13. Nice useful information, thanks. If you're looking to buy an unlocked iPhone 3G instead of having to unlock one yourself, then you can get one at BuyUnlockediPhone3G.com

  14. Nice useful information, thanks. If you're looking to buy an unlocked iPhone 3G instead of having to unlock one yourself, then you can get one at BuyUnlockediPhone3G.com

  15. Nice useful information, thanks. If you're looking to buy an unlocked iPhone 3G instead of having to unlock one yourself, then you can get one at BuyUnlockediPhone3G.com

  16. Nice useful information, thanks. If you're looking to buy an unlocked iPhone 3G instead of having to unlock one yourself, then you can get one at BuyUnlockediPhone3G.com

  17. Thanks, however, the unlocking process is much easier than it used to be. While you may offer a good service to some, others should know that you don't have to necessarily purchase unlocked phones.-HTD

  18. Thanks, however, the unlocking process is much easier than it used to be. While you may offer a good service to some, others should know that you don't have to necessarily purchase unlocked phones.

    -HTD

  19. I absoloutly agree with you there, the unlocking process is much easier now and it would work out cheaper to purchase your iPhone from an official store and then unlock it yourself. But some people prefer just to purchase an unlocked iPhone straight up – thats what we do :)

  20. I absoloutly agree with you there, the unlocking process is much easier now and it would work out cheaper to purchase your iPhone from an official store and then unlock it yourself. But some people prefer just to purchase an unlocked iPhone straight up – thats what we do :)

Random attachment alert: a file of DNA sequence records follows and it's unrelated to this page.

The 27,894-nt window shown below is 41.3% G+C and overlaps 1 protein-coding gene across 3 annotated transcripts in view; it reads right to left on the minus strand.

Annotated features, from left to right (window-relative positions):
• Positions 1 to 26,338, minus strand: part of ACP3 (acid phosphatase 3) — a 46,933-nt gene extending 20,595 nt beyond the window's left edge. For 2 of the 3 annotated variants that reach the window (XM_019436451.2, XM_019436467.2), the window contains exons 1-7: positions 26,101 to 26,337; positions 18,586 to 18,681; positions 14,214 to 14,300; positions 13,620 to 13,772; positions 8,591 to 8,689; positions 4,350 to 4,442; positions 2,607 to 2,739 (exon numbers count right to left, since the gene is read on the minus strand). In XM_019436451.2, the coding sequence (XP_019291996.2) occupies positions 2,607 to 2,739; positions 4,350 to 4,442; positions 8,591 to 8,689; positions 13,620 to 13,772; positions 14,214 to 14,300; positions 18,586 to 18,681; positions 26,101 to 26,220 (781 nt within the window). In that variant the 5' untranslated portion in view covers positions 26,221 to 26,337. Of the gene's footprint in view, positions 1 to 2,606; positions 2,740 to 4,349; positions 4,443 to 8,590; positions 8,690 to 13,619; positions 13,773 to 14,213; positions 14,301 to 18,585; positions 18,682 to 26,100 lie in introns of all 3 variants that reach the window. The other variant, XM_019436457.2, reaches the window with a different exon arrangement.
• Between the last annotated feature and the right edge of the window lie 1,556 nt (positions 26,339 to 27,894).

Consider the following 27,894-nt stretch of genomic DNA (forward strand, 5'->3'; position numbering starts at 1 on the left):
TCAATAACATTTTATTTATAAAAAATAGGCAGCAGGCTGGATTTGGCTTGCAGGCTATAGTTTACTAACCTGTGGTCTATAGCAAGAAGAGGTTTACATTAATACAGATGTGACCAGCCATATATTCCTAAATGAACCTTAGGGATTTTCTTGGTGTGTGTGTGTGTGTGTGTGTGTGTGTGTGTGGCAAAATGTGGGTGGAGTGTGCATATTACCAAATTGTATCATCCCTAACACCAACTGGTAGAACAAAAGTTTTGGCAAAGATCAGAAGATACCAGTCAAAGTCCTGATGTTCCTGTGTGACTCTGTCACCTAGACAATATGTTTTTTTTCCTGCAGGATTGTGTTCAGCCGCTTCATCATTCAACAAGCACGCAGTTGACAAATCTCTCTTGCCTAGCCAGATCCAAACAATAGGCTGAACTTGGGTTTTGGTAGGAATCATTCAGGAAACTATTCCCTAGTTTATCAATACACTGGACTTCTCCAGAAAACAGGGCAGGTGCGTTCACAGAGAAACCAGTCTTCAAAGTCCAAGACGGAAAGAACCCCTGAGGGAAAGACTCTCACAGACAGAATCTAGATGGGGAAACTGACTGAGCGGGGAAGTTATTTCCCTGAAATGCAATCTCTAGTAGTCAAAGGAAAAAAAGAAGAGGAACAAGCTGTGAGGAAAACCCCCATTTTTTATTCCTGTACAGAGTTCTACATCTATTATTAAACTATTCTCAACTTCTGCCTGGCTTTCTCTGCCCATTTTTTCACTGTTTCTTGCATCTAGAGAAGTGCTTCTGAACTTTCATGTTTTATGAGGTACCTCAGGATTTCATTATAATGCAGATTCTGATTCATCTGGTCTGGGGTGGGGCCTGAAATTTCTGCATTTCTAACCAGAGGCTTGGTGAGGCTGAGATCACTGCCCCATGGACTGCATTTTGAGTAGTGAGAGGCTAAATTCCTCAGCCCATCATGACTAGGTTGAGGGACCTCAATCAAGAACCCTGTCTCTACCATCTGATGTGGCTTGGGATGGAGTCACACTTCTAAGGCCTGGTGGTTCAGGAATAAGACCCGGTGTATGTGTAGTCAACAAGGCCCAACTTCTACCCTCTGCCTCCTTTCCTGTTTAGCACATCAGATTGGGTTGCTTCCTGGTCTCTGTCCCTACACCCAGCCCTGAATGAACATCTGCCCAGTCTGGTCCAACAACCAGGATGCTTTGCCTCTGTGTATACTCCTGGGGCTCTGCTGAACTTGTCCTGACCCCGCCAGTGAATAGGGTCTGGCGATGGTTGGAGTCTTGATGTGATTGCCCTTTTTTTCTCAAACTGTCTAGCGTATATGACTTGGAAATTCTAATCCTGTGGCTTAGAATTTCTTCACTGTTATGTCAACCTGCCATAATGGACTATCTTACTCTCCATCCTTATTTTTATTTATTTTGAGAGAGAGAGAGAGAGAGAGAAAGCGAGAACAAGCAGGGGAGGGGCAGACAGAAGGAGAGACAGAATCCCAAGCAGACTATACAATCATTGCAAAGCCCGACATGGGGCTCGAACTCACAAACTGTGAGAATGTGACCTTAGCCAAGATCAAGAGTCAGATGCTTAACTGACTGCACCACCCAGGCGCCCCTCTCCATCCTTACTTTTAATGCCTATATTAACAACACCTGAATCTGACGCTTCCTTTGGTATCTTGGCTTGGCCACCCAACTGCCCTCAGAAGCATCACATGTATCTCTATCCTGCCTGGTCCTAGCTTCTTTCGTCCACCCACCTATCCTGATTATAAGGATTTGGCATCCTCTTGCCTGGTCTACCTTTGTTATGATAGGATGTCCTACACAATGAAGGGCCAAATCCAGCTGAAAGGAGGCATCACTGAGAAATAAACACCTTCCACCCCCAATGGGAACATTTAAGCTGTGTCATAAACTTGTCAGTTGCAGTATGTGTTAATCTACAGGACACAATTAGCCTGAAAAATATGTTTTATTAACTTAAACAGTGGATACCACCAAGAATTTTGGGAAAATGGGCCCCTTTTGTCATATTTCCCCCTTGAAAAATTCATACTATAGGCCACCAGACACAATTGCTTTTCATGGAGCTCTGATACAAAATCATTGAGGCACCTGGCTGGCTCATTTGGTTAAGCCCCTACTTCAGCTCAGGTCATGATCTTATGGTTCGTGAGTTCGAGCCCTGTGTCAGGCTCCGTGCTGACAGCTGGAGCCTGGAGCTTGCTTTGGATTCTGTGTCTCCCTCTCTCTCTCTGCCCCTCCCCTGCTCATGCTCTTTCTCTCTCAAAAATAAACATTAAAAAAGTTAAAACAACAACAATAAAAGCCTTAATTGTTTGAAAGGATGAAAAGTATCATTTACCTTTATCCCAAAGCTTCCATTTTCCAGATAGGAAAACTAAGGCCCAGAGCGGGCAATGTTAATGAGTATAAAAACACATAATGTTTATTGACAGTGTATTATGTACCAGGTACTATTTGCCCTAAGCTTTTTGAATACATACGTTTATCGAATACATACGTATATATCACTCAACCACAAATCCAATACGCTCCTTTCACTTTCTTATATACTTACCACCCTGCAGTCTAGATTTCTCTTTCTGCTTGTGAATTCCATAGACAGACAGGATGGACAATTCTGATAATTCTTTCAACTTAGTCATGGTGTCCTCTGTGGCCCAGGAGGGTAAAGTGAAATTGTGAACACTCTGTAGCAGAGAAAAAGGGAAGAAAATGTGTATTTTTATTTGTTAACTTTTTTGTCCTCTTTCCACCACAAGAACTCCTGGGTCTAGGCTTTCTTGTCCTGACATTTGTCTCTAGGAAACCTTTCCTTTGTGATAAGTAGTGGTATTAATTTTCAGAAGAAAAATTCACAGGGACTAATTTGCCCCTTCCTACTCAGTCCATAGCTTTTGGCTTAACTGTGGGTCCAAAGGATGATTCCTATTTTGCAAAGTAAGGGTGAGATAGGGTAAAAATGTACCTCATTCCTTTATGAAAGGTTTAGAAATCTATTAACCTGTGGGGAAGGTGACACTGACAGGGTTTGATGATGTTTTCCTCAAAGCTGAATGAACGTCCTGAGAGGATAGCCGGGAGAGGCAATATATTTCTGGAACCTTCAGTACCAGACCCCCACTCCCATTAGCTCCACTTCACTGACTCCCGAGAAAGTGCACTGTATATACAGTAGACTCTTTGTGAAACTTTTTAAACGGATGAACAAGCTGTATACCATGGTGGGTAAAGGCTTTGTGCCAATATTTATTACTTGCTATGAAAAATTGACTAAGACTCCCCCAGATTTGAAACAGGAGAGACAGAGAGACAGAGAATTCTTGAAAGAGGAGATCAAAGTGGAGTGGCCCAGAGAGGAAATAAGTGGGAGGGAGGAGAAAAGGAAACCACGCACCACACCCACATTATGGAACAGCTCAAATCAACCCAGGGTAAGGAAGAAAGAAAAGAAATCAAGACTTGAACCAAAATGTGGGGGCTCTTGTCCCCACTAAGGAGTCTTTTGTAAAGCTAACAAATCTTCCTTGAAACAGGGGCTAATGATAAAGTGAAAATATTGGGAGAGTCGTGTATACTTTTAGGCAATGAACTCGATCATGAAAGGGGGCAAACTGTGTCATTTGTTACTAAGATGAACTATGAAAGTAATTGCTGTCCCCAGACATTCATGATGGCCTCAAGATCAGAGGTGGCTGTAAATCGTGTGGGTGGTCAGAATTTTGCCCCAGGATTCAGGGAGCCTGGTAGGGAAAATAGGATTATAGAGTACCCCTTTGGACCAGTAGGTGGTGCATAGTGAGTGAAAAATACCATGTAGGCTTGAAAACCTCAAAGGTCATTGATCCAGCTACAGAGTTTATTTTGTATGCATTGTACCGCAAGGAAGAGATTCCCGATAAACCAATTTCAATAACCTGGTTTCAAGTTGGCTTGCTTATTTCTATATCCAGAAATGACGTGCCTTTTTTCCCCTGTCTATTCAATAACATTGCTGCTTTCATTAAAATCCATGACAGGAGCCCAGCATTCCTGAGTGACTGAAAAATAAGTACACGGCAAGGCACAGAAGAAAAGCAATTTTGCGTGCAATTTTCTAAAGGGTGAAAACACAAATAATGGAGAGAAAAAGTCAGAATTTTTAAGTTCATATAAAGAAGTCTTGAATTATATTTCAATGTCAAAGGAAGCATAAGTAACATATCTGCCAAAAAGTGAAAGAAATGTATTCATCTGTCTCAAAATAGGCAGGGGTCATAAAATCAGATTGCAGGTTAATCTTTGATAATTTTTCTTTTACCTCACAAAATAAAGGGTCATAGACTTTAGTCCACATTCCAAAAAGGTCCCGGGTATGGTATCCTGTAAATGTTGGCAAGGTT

21. Does anyone know the status on the unlock for the iPhone 3.0? Is there going to be a software unlock or jailbreak available for it any time soon?

  22. Yes, there will be an unlock coming. If you want to keep your iPhone
    jailbroken, don't update to 3.0 until an official unlock comes out.
    This is the site you should pay attention to for details and
    information: http://blog.iphone-dev.org/

  23. Yes you can now unlock the iPhone 3.0 using the ultrasn0w tool. It also works to unlock the iPhone 3Gs.

  24. A furniture outlet can be a terrific way to outfit your home or office in comfort and style at a low cost. Outlet stores have been around for years now and have been a way for anyone, but especially bargain shoppers to get the brand name and top of the line products such as clothing, shoes and even pots and pans, at lower prices than they would find at a regular retailer. The manufacturers are able to do this by cutting out some of the middlemen and selling more directly to the consumer.

  25. A furniture outlet can be a terrific way to outfit your home or office in comfort and style at a low cost. Outlet stores have been around for years now and have been a way for anyone, but especially bargain shoppers to get the brand name and top of the line products such as clothing, shoes and even pots and pans, at lower prices than they would find at a regular retailer. The manufacturers are able to do this by cutting out some of the middlemen and selling more directly to the consumer.

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Michael Sheehan (“HighTechDad”) is an avid technologist, writer, journalist, content marketer, blogger, tech influencer, social media pundit, loving husband and father of 3 beautiful girls living in the San Francisco Bay Area. This site covers technology, consumer electronics, Parent Tech, SmartHomes, cloud computing, gadgets, software, hardware, parenting “hacks,” and other tips & tricks.